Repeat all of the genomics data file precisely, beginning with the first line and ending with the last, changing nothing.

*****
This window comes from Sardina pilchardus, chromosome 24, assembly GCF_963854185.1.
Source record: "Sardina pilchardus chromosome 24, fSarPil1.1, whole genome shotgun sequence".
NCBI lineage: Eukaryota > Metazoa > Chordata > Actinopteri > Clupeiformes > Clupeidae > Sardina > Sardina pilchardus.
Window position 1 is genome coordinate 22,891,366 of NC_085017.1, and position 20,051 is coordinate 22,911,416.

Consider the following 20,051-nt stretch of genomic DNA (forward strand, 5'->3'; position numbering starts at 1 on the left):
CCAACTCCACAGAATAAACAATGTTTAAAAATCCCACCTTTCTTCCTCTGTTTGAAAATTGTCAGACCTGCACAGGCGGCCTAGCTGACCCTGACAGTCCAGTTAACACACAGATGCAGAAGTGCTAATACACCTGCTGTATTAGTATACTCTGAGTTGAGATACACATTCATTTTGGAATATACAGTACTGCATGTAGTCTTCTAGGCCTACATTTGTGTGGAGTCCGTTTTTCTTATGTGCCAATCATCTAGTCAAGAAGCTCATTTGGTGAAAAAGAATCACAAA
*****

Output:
This window comes from Sardina pilchardus, chromosome 24, assembly GCF_963854185.1.
Source record: "Sardina pilchardus chromosome 24, fSarPil1.1, whole genome shotgun sequence".
NCBI lineage: Eukaryota > Metazoa > Chordata > Actinopteri > Clupeiformes > Clupeidae > Sardina > Sardina pilchardus.
Window position 1 is genome coordinate 22,891,366 of NC_085017.1, and position 20,051 is coordinate 22,911,416.

Consider the following 20,051-nt stretch of genomic DNA (forward strand, 5'->3'; position numbering starts at 1 on the left):
CCAACTCCACAGAATAAACAATGTTTAAAAATCCCACCTTTCTTCCTCTGTTTGAAAATTGTCAGACCTGCACAGGCGGCCTAGCTGACCCTGACAGTCCAGTTAACACACAGATGCAGAAGTGCTAATACACCTGCTGTATTAGTATACTCTGAGTTGAGATACACATTCATTTTGGAATATACAGTACTGCATGTAGTCTTCTAGGCCTACATTTGTGTGGAGTCCGTTTTTCTTATGTGCCAATCATCTAGTCAAGAAGCTCATTTGGTGAAAAAGAATCACAAA